On top of the finished statue stands a girl — Sadako Sasaki — holding a crane in her outstretched arms. Today the statue is the centerpiece to Hiroshima Peace Memorial Park, and the little girl’s statue is routinely decorated with thousands of paper cranes either brought by visitors or sent by people from around the world.

Engraved on Sadako’s memorial are the words: “This is our cry; This is our prayer; To create peace in the world.”

Now for Yoshiko Otey’s story.

Yoshiko and Fleming Otey, married now for 53 years, raised three children, all grown and moved away. Their oldest daughter, Francoise, followed her mother’s pattern and introduced as many things about Japanese culture she could remember to her own two sons.

Though busy as an engineer for a big company, Francoise decided one day to start folding paper cranes, remembering the story of the 1,000 cranes.

“She was doing this for a hobby and did not have any significant plan for what to do with them at the time,” Fleming Otey says.

Meanwhile, doctors diagnosed Yoshiko with non-Hodgkin’s lymphoma. She had surgery to remove most of a lymph node, and she told the children about her illness.

One day, Yoshiko returned home to find a small box on the porch. There was no note, just a clear plastic box with 1,000 paper cranes inside. They had to be from Francoise.

“This was a blessing to me,” Yoshiko says. “If she had written something, it would have spoiled it.”

The box of 1,000 cranes meant so much.

“You see,” Fleming Otey says, “There’s no other joy than the wordless message sent with the labor of folding 1,000 cranes. She valued those cranes more than anything in the world.”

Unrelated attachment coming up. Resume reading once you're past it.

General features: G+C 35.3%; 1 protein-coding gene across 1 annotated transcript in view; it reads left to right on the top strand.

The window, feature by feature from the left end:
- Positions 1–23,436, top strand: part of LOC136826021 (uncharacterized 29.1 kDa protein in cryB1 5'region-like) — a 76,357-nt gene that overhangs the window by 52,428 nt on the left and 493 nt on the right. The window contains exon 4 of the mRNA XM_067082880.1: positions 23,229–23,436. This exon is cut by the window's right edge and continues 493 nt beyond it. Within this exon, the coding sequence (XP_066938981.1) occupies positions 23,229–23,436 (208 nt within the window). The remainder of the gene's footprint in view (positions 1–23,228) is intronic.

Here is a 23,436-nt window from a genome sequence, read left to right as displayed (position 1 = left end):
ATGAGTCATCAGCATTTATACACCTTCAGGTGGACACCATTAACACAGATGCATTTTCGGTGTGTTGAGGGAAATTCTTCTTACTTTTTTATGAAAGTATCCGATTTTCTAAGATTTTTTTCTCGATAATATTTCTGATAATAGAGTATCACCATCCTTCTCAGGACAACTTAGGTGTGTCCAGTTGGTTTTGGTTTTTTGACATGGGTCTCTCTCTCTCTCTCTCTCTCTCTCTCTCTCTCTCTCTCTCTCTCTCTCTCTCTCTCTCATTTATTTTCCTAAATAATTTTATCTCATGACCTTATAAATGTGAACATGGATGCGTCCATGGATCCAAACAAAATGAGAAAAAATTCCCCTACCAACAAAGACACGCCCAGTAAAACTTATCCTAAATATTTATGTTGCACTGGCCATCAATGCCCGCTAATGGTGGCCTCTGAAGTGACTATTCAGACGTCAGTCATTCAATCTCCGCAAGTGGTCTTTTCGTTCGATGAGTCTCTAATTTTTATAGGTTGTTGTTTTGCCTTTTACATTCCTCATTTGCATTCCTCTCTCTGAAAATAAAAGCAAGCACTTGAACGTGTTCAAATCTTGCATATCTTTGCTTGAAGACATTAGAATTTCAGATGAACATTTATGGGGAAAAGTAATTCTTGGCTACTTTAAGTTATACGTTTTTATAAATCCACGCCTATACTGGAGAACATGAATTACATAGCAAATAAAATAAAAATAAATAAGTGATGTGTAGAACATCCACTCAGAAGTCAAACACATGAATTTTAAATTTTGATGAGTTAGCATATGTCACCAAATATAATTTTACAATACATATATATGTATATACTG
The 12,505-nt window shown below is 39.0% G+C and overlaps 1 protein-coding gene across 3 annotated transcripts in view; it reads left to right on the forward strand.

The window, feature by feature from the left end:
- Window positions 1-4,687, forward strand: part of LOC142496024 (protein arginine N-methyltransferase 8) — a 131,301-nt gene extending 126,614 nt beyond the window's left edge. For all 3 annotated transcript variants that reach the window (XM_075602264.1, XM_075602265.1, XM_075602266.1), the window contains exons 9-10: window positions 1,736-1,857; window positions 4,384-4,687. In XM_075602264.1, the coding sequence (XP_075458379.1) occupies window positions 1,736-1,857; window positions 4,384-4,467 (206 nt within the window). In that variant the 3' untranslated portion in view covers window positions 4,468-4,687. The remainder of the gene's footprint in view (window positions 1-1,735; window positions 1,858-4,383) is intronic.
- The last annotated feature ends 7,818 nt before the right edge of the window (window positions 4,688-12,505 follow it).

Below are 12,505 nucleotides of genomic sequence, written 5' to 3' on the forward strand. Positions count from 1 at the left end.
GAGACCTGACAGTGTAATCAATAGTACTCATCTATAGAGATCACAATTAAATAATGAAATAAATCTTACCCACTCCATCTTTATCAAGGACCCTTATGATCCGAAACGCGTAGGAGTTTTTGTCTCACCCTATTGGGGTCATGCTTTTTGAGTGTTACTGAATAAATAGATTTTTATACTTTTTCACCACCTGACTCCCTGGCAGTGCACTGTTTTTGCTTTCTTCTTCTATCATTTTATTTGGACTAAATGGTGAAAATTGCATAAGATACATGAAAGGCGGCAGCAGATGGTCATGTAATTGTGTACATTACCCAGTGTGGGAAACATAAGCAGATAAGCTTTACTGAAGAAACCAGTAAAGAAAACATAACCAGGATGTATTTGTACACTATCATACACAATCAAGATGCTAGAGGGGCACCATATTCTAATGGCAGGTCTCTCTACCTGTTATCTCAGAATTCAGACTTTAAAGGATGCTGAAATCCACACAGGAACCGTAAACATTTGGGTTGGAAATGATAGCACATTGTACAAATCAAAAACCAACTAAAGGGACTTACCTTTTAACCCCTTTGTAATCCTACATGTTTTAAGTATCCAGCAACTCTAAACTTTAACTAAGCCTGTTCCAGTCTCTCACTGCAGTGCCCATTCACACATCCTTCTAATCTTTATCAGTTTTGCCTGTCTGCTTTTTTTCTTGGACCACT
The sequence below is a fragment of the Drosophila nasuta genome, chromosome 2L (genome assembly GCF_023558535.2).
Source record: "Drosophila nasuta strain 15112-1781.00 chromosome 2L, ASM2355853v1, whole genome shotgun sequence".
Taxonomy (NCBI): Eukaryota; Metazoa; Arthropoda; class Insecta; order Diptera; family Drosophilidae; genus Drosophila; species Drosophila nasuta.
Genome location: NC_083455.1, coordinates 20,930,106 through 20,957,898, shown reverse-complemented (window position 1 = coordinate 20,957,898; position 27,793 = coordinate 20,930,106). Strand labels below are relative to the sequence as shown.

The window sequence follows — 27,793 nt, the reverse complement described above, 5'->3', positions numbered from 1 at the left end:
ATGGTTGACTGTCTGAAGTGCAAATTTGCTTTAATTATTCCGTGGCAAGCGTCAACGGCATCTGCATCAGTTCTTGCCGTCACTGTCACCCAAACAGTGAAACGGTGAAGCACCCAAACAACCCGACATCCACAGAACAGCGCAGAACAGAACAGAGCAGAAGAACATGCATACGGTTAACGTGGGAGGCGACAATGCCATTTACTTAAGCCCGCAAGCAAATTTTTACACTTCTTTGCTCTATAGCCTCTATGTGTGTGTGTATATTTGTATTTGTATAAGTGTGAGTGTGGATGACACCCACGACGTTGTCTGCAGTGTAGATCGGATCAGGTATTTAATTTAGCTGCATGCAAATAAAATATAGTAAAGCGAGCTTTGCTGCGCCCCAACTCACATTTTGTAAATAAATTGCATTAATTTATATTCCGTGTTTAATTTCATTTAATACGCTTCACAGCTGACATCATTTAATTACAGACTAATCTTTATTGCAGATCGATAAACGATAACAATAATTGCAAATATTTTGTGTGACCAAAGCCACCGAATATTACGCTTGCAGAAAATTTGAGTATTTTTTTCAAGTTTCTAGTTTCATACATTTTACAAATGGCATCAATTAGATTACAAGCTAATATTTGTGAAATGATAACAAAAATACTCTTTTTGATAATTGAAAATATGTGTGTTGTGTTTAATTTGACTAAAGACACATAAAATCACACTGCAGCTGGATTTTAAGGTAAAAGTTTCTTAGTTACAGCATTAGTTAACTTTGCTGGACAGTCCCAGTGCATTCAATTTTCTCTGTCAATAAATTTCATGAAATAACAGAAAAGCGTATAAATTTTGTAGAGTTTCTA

Yoshiko has never opened the box.

A few months later, Fleming Otey says, Yoshiko’s oncologist told her the lymphoma was so small and slowly growing — that she probably would die from something else long before the cancer.

If you visited the Oteys Salisbury home this week, you’d find the front room full of paper cranes Yoshiko has been folding in preparation for this coming Saturday’s “Let’s Get Connected Day” at the Frank T. Tadlock South Rowan Regional Library.

So far Yoshiko has folded more than 125 cranes from 6-inch squares of paper. At Let’s Get Connected Day, she and Fleming will be telling the Japanese story of the 1,000 cranes.

Other members of the Covenant Community Connection committee will be learning how to fold the cranes, too, in hopes of teaching others at Let’s Get Connected Day.

“May we never give up on the idea of creating a culture of peace,” says Betty Jo Hardy, who has been involved with the annual gathering from its beginning.

Yoshiko Fleming says her mother taught her how to fold the cranes, just as she taught her own children. “It takes about 15 minutes, maybe 10, if it’s fast,” she says.

The way she counts it, Yoshiko says her technique takes 18 steps. It helps to have long nails or a toothpick for one part of the process, she adds.

For Saturday’s purposes, the cranes are a message, a keepsake for peace on earth. But as she steals a glance at the clear box full of 1,000 cranes at her house, Yoshiko thinks of another kind of blessing.

“It’s very meaningful to me,” she says.

Contact Mark Wineka at 704-797-4263, or